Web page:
Jul 27, 2015

The Girl on the Train

The False Prince book cover

by Paula Hawkins
book review rating 3 out of 5

I'M COMPLETELY TORN! My feelings for The Girl on the Train, by Paula Hawkins, are like a ping pong balls volleying between like and dislike. Despite the engrossing psychological thriller, I could not identify with or enjoy the characters themselves. Could you like a book if you didn’t like any characters? Ms. Hawkins has written three disturbing and intense narratives of characters that are extremely troubled and shamelessly irresponsible: the meddling drunk, the beautiful cheater, and the paranoid home wrecker.

Rachel Watson takes the train between Ashbury and London for work. During her hour-long commute, she passes by the house where she and her ex-husband Tom used to live. Four doors down is an attractive couple – “Jess and Jason.” She believes them to be the perfect, loving couple until one morning Rachel spots “Jess” romantically kissing a stranger, only to find out the next day on the news that “Jess” – Megan Hipwell – has gone missing. Rachel is questioned by the police after Tom’s new wife, Anna, reports that Rachel was near Megan’s home, drunkenly out of control, at the time of her disappearance. But, Rachel doesn’t remember…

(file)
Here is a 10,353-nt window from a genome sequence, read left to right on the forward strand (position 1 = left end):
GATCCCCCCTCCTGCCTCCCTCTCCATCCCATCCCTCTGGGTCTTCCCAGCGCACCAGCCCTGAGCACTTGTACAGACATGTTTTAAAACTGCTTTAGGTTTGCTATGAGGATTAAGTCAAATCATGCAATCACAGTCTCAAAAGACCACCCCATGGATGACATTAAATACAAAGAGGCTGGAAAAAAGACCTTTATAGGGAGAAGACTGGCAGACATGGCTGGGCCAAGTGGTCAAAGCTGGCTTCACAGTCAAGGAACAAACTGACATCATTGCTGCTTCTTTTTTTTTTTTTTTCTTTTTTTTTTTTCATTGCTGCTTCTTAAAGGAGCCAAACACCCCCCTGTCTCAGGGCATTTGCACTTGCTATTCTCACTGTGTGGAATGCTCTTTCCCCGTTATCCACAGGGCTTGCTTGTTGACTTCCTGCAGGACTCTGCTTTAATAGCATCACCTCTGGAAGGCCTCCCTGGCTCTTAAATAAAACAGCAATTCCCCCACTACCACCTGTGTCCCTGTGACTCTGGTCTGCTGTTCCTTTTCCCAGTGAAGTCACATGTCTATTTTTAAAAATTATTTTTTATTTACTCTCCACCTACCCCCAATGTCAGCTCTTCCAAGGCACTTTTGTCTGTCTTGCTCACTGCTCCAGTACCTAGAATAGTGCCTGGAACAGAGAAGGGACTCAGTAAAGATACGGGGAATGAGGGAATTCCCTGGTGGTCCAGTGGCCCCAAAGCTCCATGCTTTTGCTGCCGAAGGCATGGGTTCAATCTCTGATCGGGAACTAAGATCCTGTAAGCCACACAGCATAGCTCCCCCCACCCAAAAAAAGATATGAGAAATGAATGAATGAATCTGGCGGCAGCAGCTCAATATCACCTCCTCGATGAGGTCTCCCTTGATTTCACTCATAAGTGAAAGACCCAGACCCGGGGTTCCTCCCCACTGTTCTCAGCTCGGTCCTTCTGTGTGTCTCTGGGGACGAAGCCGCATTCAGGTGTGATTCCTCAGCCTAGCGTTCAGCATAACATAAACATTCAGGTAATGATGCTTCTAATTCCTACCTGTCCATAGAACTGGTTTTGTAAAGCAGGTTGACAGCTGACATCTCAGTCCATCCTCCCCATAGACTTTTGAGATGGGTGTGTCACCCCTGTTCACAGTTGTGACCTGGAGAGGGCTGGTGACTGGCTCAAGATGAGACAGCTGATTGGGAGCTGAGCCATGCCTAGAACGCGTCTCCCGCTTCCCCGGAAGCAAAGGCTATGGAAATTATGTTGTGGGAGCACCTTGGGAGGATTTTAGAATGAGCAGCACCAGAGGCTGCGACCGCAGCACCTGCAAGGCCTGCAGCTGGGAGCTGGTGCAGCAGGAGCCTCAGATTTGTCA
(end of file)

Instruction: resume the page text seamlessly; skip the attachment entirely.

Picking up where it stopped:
And, she doesn’t remember often. Her constant state of inebriation followed by blackouts were highly, highly irritating. But, she does play a pivotal role in Megan’s disappearance and has a few redeeming qualities that eventually won me over, if barely.

Reading The Girl on the Train is a lot like witnessing a train wreck (pun intended). I know it’s gruesome and yet I cannot divert my eyes away. The bones hidden in each narrator’s closet is horrific and magnetic. I don’t want to go into too many details; like all thrillers, it’s best for readers to dive in spoiler-free. Ms. Hawkins carefully unravels the mystery of everything we think we know, until she reveals the riveting climax we didn’t see coming.  SURPRISE!

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